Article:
Sea Shepherd activist who boarded whaling ship is indicted in Japan
TOKYO — Prosecutors Friday indicted an anti-whaling activist from New Zealand on charges that could lead to a years-long prison term after he boarded a Japanese harpoon boat to protest the ship's whale-hunting expedition in Antarctic seas.
Peter Bethune had jumped aboard the Shonan Maru 2 in February during the annual face-off between whalers and their opponents, with the stated goal of making a citizen's arrest of the captain while handing over a $3-million bill for the destruction of a Sea Shepherd protest ship a month earlier.
The 44-year-old was held on board and arrested March 12 immediately after the ship returned to Japan. He has since been in custody in Tokyo.
On Friday, the Tokyo District Public Prosecutors Office charged Bethune, a member of the U.S.-based group Sea Shepherd Conservation Society, with five criminal counts: assault, illegal possession of a knife, destruction of property, obstruction of business and trespassing.
The prosecutors' move comes a day after Japan's coast guard added a set of new allegations against Bethune, which were reflected in the indictment, said coast guard spokesman Tatsuya Fujino.
Assault and business obstruction each carry a prison term of up to 15 years or a fine up to 500,000 yen ($5,340). His initial trespassing allegation can bring a prison term of up to three years or a fine up to 100,000 yen ($1,100).
Bethune's Japanese lawyers declined to comment.
Sea Shepherd described Bethune as a "political prisoner" Thursday, when it released a statement on its website after it learned of the impending indictment. The group expected a trespassing charge against Bethune but denounced the other four.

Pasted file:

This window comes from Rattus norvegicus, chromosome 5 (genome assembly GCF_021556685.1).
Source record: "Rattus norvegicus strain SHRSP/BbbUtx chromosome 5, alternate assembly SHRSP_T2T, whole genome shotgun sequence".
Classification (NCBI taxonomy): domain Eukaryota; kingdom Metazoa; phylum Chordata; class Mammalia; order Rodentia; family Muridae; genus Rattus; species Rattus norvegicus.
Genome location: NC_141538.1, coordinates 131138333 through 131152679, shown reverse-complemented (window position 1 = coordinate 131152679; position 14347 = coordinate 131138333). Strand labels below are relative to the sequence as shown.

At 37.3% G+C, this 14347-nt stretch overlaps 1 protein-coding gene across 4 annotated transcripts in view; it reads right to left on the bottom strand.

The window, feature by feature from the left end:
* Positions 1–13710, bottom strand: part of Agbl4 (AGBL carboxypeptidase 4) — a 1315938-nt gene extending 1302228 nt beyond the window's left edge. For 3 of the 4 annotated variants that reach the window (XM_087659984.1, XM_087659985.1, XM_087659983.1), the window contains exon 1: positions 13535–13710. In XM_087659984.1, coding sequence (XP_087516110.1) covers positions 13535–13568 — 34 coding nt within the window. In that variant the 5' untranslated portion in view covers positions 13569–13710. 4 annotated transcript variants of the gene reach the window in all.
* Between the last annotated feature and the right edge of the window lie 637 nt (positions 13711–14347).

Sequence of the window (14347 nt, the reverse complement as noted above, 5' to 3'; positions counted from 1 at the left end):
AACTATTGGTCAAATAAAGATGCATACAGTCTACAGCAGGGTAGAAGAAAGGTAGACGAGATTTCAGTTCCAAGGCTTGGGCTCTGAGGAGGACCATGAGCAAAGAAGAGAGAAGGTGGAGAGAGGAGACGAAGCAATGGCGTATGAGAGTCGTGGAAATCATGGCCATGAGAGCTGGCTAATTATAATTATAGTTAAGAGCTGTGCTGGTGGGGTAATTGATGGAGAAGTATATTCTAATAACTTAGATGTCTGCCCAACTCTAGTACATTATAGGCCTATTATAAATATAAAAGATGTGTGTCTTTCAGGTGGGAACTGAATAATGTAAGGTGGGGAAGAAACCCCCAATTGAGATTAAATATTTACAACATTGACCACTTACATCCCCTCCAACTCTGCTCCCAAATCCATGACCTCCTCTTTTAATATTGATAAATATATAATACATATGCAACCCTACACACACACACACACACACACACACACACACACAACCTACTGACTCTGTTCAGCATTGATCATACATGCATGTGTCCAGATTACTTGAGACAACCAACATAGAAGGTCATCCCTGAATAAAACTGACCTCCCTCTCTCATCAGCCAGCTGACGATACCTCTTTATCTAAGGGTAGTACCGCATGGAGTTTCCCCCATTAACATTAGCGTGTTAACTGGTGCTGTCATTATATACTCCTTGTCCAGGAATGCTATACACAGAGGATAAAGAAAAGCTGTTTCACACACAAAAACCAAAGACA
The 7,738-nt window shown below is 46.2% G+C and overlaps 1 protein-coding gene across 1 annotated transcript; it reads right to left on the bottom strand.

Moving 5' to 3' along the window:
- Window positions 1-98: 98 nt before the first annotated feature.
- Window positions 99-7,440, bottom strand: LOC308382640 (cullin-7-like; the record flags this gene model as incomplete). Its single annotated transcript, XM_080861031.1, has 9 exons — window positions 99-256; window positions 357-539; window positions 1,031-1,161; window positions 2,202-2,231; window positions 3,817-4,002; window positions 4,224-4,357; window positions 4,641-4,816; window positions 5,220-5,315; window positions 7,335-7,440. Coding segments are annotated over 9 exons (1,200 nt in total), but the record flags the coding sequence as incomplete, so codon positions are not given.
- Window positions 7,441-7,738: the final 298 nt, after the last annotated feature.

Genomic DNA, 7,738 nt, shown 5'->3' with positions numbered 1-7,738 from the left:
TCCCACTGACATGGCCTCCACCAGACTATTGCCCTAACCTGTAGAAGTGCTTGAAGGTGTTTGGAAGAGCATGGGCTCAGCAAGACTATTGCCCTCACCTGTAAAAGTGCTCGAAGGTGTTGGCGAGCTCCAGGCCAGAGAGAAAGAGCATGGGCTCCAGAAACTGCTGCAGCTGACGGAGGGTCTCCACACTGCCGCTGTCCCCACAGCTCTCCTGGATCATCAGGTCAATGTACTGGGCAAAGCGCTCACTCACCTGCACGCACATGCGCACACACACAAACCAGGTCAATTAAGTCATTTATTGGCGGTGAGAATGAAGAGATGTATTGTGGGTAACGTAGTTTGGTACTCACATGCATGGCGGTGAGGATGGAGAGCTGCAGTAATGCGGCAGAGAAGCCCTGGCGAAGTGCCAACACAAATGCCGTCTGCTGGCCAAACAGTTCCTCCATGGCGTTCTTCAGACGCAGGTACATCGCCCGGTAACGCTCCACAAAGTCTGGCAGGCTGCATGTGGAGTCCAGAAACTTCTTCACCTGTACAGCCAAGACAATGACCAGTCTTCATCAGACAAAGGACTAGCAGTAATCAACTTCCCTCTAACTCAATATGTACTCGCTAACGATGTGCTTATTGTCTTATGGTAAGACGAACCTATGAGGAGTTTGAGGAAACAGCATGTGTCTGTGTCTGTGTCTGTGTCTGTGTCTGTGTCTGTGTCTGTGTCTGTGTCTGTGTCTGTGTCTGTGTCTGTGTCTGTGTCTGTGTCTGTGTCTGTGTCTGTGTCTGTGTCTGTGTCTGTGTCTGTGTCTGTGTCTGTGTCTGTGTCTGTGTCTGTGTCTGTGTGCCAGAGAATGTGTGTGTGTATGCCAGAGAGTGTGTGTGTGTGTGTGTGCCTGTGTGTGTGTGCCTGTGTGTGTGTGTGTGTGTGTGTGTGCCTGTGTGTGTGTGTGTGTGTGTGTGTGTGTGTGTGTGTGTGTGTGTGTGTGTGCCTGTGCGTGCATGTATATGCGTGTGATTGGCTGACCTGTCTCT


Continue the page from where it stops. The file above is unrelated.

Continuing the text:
"These charges are bogus, and Sea Shepherd Conservation Society questions the credibility of the entire Japanese judicial system for entertaining such absurdities," the statement said.
Japan's annual whale hunt is allowed by the International Whaling Commission as a scientific program, but opponents call it a cover for commercial whaling, which has been banned since 1986. Japan hunts hundreds of mostly minke whales, which are not an endangered species. Whale meat not used for study is sold for consumption in Japan.
The Sea Shepherd sends vessels to confront the fleet each year, trying to block the whalers from firing harpoons and dangling ropes in the water to try to snarl the Japanese ships' propellers. They also hurl packets of stinking rancid butter at their rivals. The whalers have responded by firing water cannons and using sonar devices meant to disorient the activists.
The group described its efforts this year as its "most successful" Antarctic campaign against Japanese whalers.
-- Associated Press
Photo: Pro-whaling protesters hold banners during a demonstration in Tokyo before the arrival of Japanese harpoon ship Shonan Maru 2, carrying Peter Bethune, on March 12. Credit: Toshifumi Kitamura / AFP/Getty Images